Pomme Poco is now a pick up point for Skipper Otto Community Supported Fishery and we could not be more excited. Skipper Otto lets customers pre-purchase locally and sustainably caught seafood at price that's fair for both consumers and fishermen, which allows independent fishermen to keep on fishing and upholding the environmental values they believe in. To help share more about just why we are so excited, we had a fantastic chat with managing director Sonia Strobel, daugher-in-law of Skipper Otter himself!
Tell us a little about Skipper Otto, the fisherman!
Otto is my father-in-law. He’s been fishing in BC since 1969 as a salmon gillnetter. Otto is a real conservationist, he’s someone who to this day runs a hiking club, is really active about environmental protection. His ethic around marine conservation and his reasons for fishing are really about a love of the sea and a desire to coexist in a sustainable, long-term way as people have for generations on this coast. Otto’s values and Otto’s ethics around how we treat the ocean are absolutely infused in everything we do.
How did Otto’s fishing evolve into this awesome family-run organisation?
My husband Shaun had started fishing with his dad at 7 years old. Otto taught him everything he knew about fishing. But because he couldn’t see a financial future in the industry, Shaun left fishing after he graduated from high school and went on to study the industry at university, looking at history, politics and the economy, the various influences that made it no longer possible for a small scale, independent, fisherman with sustainable practices to make a living. After that he became a high school teacher. Shaun and I were both high school teachers.
Meanwhile Otto had been fishing for all that time, but almost 10 years ago it was starting to look like he was going to have to get out of fishing, not because he wanted to, but because he just couldn’t break even. He couldn’t get paid a fair price for his catch, and as hard as he worked there just wasn’t realistic money in it. It didn’t sit well with us that Otto was going to be forced to leave fishing. We really believed he should be able to continue to fish with his sustainable practices as long as he wanted to. We had been part of community supported agriculture programs for many years and we kind of had this ‘Aha’ moment and realised we could take the principles of community supposed agriculture and apply them to fishing. So in 2008 we started Skipper Otto’s Community Supported Fishery, really just as a way to support Otto and the sustainable practices he believed in, to help him stay in fishing by pre-selling his catch to consumers who cared about where their fish came from. That first year we had 40 members who pre-purchased Otto’s catch, and Otto went fishing and delivered the fish to them. The next year 200 people signed up and suddenly we realised maybe we would need more than just Otto’s fish! So we welcomed aboard one of Otto’s friends that he’d fished with for 40 years, and we began to grow. Shaun actually went back to fishing with his dad to help him meet the demand of the consumers. And that’s just carried on. Last year we had 2100 members supporting 30 fishing families, and we still operate under the exact principles and the values that we started with nine years ago.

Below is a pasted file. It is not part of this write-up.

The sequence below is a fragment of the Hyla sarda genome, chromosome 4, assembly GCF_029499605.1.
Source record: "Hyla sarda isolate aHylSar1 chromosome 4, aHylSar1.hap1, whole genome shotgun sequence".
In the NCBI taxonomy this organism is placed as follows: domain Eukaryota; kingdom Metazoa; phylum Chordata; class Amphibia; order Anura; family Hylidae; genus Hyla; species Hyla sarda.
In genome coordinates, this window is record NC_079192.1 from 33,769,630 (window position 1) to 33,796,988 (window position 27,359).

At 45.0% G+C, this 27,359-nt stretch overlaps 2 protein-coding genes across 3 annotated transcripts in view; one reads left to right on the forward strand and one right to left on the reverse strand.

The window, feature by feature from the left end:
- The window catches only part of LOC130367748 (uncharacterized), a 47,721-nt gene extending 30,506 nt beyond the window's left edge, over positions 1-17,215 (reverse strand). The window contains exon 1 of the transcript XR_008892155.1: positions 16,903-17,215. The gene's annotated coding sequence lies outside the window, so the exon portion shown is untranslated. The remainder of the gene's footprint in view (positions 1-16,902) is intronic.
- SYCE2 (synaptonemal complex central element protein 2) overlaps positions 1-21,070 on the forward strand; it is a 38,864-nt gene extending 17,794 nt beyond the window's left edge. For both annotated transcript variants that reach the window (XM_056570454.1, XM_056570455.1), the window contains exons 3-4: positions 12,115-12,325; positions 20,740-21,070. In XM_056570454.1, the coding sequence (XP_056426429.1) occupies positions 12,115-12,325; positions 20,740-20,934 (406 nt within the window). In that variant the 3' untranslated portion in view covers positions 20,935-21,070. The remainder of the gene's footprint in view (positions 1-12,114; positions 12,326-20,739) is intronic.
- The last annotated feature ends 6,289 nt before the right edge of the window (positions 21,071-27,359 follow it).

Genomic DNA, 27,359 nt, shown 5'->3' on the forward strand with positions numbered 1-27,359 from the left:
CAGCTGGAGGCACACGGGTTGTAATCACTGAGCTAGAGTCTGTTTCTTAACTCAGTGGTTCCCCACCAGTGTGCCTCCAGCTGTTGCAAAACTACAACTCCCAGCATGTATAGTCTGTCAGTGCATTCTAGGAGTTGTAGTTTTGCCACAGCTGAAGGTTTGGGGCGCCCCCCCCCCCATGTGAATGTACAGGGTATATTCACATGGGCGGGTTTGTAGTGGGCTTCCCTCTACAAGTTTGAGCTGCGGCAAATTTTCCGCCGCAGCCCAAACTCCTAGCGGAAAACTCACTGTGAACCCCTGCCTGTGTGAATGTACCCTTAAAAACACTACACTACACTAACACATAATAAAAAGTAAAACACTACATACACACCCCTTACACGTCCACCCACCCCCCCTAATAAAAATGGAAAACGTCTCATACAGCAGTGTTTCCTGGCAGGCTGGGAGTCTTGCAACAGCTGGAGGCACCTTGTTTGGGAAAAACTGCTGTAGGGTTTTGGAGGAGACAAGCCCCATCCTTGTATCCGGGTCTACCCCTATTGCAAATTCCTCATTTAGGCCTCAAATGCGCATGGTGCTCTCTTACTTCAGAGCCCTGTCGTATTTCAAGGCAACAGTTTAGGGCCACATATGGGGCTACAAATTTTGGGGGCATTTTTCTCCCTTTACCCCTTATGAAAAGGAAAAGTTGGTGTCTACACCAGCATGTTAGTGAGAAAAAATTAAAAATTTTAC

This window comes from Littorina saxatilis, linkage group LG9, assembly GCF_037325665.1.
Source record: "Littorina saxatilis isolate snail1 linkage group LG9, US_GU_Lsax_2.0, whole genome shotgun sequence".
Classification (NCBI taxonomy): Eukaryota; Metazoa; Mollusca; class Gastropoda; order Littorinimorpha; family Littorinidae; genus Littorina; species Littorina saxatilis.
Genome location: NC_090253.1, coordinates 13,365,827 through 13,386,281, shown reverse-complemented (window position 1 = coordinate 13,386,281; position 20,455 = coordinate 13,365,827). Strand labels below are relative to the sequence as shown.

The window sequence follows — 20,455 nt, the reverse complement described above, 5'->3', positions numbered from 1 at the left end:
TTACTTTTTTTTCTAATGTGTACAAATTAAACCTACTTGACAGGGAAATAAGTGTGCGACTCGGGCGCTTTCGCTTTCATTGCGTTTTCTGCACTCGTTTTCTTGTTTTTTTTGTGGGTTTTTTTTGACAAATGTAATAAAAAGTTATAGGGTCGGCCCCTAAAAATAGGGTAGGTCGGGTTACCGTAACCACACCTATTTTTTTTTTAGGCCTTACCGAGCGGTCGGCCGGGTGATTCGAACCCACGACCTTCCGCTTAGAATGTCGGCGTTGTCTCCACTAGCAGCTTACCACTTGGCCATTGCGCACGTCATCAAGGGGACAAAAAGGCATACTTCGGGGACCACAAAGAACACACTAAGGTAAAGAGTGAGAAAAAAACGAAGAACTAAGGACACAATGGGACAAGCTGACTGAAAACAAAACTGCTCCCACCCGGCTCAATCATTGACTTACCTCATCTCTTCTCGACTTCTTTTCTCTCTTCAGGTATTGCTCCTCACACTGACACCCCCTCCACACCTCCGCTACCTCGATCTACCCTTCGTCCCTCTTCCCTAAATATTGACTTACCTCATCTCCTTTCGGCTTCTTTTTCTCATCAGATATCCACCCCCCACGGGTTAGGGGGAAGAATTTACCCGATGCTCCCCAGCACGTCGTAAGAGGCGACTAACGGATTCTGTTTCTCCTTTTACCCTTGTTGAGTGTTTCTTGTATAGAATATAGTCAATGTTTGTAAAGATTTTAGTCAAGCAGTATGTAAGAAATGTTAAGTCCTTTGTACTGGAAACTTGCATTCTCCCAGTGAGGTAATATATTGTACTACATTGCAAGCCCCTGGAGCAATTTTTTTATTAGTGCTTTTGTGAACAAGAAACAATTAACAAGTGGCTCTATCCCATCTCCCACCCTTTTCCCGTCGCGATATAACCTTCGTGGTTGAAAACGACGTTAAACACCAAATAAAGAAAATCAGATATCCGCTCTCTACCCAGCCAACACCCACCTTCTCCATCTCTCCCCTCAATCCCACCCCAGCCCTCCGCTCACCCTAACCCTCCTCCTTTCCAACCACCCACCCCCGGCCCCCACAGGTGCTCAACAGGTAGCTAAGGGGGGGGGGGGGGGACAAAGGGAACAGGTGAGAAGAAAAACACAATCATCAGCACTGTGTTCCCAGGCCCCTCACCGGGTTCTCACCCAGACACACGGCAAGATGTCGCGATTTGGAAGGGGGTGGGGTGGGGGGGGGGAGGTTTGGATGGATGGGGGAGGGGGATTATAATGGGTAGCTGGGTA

Could you give us a brief overview of the mainstream commercial industry?
The industrial supply chain (here, anyway, globally it’s even more complex) but here fishermen will typically fish for the day, and then they’ll come alongside a packer, a boat, that collects and buys fish from fishermen, or they’ll come into a port where there are buyers. Those buyers set the price and the fishermen have very little agency to negotiate. Sometimes prices are kind of reasonable at the start of the fishing season but by the end of the season in most cases they’ve absolutely plummeted. The fishermen are incurring the same expenses, working just as hard as ever, but the price per pound will have dropped by a factor of many hundred percent. It’s a real gamble. Fishermen take on all the expenses at the start of the year for their fuel and their licenses, and all of the operations of the boat, and they head out fishing and just cross their fingers and hope that they’ll catch enough fish at a high enough price to break even at the end of the year. And often they’re not paid for months. They will get a little bit when they first bring their fish in, and then they’ll wait 3, 6, even 9 months to get paid. And you’re not going to see a lot of variation in price from one packer to another. It’s like gas stations: price fixing is illegal, but they all essentially stay around the same price.